A Manhattan mother is desperate for her 24-year-old developmentally disabled daughter to come home, more than a week after the young woman as last seen leaving her Bronx group home, and family members have only received occasional messages from the missing woman through Facebook. Bronx borough reporter Erin Clarke filed the following report.
Francine Davis pleaded Monday for the safe return of her 24-year-old daughter, Nylene Davis.
"I just want my baby to come home and come home whole," the mother said.
Nylene Davis was staying at a group home in the Woodlawn Heights of the Bronx when she walked off last Sunday and did not come back.
Francine Davis has posted signs asking for help in finding the young woman. She says she's heard from people who think they have seen her at a Pathmark in Harlem and other places in Manhattan.
Friends and family have tried to contact her on Facebook.
"There is dialogue going on of 'Wherever you are, you need to let your mom know because everybody in New York City is looking for you. You are all over the news.' She answered back, 'I don't care,'" Francine Davis said.
The mother said Nylene's actions are like that of someone half her age, and Francine Davis was worried Nylene would not know if she was putting herself in danger.
Francine Davis faults the group home for Nylene's disappearance. She said that her daughter was allowed to go on what was supposed to be an 10-minute unsupervised walk, something she would never allow.
"She's a runaway. Why would you ever allow a runaway to go out by themselves?" Francine Davis said.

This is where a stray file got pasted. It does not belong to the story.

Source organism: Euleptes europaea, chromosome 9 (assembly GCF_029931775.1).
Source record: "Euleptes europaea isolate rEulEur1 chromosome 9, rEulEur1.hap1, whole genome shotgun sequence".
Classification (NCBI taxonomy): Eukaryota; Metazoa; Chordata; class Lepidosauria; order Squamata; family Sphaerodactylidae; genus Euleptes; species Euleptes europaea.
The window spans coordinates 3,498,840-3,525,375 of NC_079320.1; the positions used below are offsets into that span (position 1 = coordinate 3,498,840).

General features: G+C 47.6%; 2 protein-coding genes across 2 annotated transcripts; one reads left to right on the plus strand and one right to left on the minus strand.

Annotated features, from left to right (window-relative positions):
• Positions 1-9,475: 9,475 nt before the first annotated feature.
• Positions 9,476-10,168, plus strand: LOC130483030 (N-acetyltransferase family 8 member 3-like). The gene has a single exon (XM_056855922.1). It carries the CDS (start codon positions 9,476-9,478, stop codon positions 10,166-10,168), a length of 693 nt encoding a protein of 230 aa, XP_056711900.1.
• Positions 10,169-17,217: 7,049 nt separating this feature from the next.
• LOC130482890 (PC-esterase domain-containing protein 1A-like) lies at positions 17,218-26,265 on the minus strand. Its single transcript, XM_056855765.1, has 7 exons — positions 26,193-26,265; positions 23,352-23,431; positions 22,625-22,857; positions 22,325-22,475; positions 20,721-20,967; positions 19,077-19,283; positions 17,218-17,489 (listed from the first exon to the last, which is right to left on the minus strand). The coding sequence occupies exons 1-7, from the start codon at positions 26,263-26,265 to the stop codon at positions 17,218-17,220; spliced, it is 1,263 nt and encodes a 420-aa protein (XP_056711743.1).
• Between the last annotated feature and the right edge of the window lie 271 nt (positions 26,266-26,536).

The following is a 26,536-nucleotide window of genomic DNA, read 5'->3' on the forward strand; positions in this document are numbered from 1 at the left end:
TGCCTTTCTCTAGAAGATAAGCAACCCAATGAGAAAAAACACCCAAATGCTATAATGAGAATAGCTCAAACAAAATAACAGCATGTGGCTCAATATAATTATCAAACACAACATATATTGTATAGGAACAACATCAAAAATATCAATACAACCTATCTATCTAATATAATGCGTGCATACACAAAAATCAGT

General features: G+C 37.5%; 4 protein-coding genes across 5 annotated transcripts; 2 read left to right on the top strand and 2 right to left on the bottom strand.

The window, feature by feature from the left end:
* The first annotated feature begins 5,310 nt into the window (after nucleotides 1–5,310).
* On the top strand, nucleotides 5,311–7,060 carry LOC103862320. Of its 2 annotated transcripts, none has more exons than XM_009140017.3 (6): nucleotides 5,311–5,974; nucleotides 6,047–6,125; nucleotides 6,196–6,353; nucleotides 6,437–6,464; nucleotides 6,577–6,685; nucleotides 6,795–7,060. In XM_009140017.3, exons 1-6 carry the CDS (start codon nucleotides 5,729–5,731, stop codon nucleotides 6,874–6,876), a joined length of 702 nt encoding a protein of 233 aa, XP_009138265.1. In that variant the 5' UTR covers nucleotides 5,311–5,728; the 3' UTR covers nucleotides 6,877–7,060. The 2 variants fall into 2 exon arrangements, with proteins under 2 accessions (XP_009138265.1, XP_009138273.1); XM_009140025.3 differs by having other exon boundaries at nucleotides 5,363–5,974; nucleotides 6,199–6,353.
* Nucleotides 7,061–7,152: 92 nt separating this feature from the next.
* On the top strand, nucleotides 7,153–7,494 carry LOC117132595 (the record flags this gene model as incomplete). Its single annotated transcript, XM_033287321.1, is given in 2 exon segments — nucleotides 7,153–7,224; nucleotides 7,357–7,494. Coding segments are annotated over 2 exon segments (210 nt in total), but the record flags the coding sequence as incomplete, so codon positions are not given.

Nylene Davis has been at the Bronx group home for about a year-and-a-half and before then she spent time at a home on Staten Island, where her mother said she ran away several times.
Despite that history, a spokeswoman for the home said the mother approved of her daughter taking 10-minute walks alone as a goal of her treatment, something Francine Davis denies.
"My lips couldn't possibly, my esophagus wouldn't hold that type of sentence when we're talking about let Nylene go somewhere by herself," said Francine Davis.
The spokeswoman for the group home says they are in touch with Nylene's family and police.
As the days go by, Francine Davis has become frustrated with what she said is a lack of communication and inaction from law enforcement.
The New York City Police Department classified this as a missing person case and was asking the public for help in finding Nylene Davis.
Anyone with information on Nylene Davis' whereabouts should contact the Crime Stoppers hotline at 1-800-577-TIPS, or text CRIMES and then enter TIP577, or visit www.nypdcrimestoppers.com.